Smoked Spicy Asian Pork Ribs are cooked low and slow on your Traeger Pellet Grill before getting an Asian sauce smothered all over them for a braise that leaves these ribs so tender that they fall off the bone.
Smoked Asian Pork Ribs
These sticky delicious pork ribs sound delicious, but I am going to warn you right now; this is a dish seasoned with patience and peppered with love. It cooks for hours. Then a few more hours.
Then you will wonder if you made enough because if you don’t have enough you can’t start more ribs four hours into the process. Hopefully, you had the foresight to make extra because they are easy to store and you are going to want more later, and everyone is asking for seconds after these hit their plates.
Smoked Spicy Asian Pork Ribs
There is a lot of spice cooked into these ribs, but truthfully they aren’t too hot. It is the sort of hot that hits a level but then keeps pretty steady. Sure, they might have you reaching for a beer or soda, or a blackberry jam daiquiri or two even, but you aren’t going to need a hose to put out the fire.
People that are really sensitive to heat can tone it down easily by cutting back on the chili sauce. Thai sweet chili sauce is a little spicy, but not too much. (The sweet is in there for a reason, to knock down the heat.)
Togarashi is a Japanese spice blend but it adds a bit of pep, not a pot of fire. Still, if you are super sensitive to hot and spicy then you can tone this back a notch too.
More Easy Traeger Recipes here!
These ribs are a riff on my 5-4-1 smoked pork ribs recipe. If you don’t have all of that time on your hands, you can also use my Faster Smoked Pork Ribs method, which utilizes a pressure cooker for part of the process.
What is togarashi?
Togarashi is an ancient spice blend combining seven main ingredients. It combines red pepper with ground dried orange peel, ginger, white and black sesame seeds, and a bit of seaweed, and poppy seeds. The seaweed, of course, adds a bit of saltiness to it too. Think of togarashi as one the original seasoning salts.
Different blends contain different ingredients, and also varying degrees of spice. Some, like the kind that they serve alongside a bowl of legit Ramen, are pretty hot. Others, like the rub I buy from Spiceology (find a link to buy your own down in the recipe card), is milder but PACKED full of flavor.
Japanese 7 Spice blend from Spiceology is one of our favorite rubs and something we use in the kitchen all the time!
The togarashi is used as a dry rub so give the ribs an hour or more to season with it before you pop the ribs in the smoker. The ribs are going to be on the smoker a good four hours drinking in the smoke. Plenty more time to absorb all the savory and spicy seasoning.
Togarashi is pretty handy if you have some leftover. You can sprinkle it on everything from your eggs in the morning to your pork chop that evening.
What kind of ribs would you use for Asian pork ribs?
If you want to be like the restaurant that serves those little spare ribs, then use baby back ribs. Don’t feel like that is your only option, though. You can do St Louis or even make spare ribs with this recipe.
Country-style ribs are big and meaty, but they would also work. It isn’t like cooking them for seven hours is going to under-cook them.
What is sriracha?
If you still haven’t heard of sriracha, you quite possibly have been living under a rock for the last 5-10 years. Sriracha exploded in popularity back in 2008 and 2009, and it is now more than just a household name, it is actually a household staple in many cases.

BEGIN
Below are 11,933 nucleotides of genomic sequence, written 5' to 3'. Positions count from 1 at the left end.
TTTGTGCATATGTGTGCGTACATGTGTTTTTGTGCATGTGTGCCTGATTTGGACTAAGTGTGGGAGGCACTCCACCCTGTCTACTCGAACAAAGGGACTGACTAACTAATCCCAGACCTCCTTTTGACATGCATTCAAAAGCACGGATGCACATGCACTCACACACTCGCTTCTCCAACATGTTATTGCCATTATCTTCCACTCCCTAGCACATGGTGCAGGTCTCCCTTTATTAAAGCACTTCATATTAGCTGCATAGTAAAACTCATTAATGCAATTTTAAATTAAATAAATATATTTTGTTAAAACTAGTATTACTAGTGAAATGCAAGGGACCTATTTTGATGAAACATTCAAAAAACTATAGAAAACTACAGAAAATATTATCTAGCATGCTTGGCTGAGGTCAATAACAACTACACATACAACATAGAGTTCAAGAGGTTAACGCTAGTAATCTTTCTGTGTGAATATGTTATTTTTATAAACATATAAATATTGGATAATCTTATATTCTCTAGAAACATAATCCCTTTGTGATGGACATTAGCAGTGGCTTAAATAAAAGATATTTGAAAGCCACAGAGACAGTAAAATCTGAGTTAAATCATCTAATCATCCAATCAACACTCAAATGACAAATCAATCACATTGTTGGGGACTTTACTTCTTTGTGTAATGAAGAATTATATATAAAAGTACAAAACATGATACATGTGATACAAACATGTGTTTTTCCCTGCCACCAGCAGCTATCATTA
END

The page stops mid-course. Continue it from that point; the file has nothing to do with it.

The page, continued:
Nowadays there is sriracha everything. Burgers, chips, even sriracha ice cream. The sauce originated in Thailand and it is a paste of red peppers, garlic, vinegar, sugar, and salt. At this point, it has certainly taken the world by storm.
You don’t just see it in your local pho shop anymore. It is everywhere. People pretty much use it as casually and commonly as they would use ketchup at this point.
The togarashi will season the meat, but the glaze of sauce is poured over and then baked into the ribs, and that is where the sriracha really shines.
Sriracha, in this case, acts like any great tomato-based barbecue sauce would. The vinegar helps tenderize the meat, and the red pepper and garlic bring the heat. Just like any typical barbecue, this sauce will bake into a nice glaze over the ribs.
More Sriracha-inspired recipes to check out
If you love sriracha and would like some more recipe ideas to take advantage of it, I have a few worthy suggestions:
- Spicy honey sriracha chicken with rice noodles
- Sriracha aioli onion ring dip
- Sriracha salmon stuffed mushrooms
- Sriracha dip
- 2 racks baby back ribs
- 1/2 cup togarashi seasoning
- 1 cup soy sauce
- 1 cup sweet chili sauce
- 1 tablespoon sriracha
- 2 tablespoons garlic chili sauce
- 1/4 cup rice wine vinegar
- 1/2 cup pineapple juice
- 1 teaspoon powdered ginger
- Preheat your grill to 180-190°, or the "Smoke" setting, if it has one.
- Coat your ribs with the Togarashi rub, and place them on the grill.
- Smoke for 4-5 hours.
- Combine the sauce ingredients and mix to combine.
- Place the ribs into a foil pan and coat with the sauce and cover tightly.
- Place back into the grill and turn the heat up to 250-275°. You can also use the oven for this if you want to save pellets.
- Check on the ribs hourly and baste with the excess sauce. You'll want to cook them for 2-3 more hours, or until you can stick a form in them and they are tender.
- Optional – Place the ribs back on the grill for 20-30 minutes at 350°, uncovered and right on the grates, to caramelize and set the sauce.
- Serve hot! Or cold. You'll love these either way.
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Amount Per Serving: Calories: 733Total Fat: 35gSaturated Fat: 12gTrans Fat: 0gUnsaturated Fat: 21gCholesterol: 132mgSodium: 13364mgCarbohydrates: 61gFiber: 3gSugar: 49gProtein: 43g
Nutrition data provided here is only an estimate.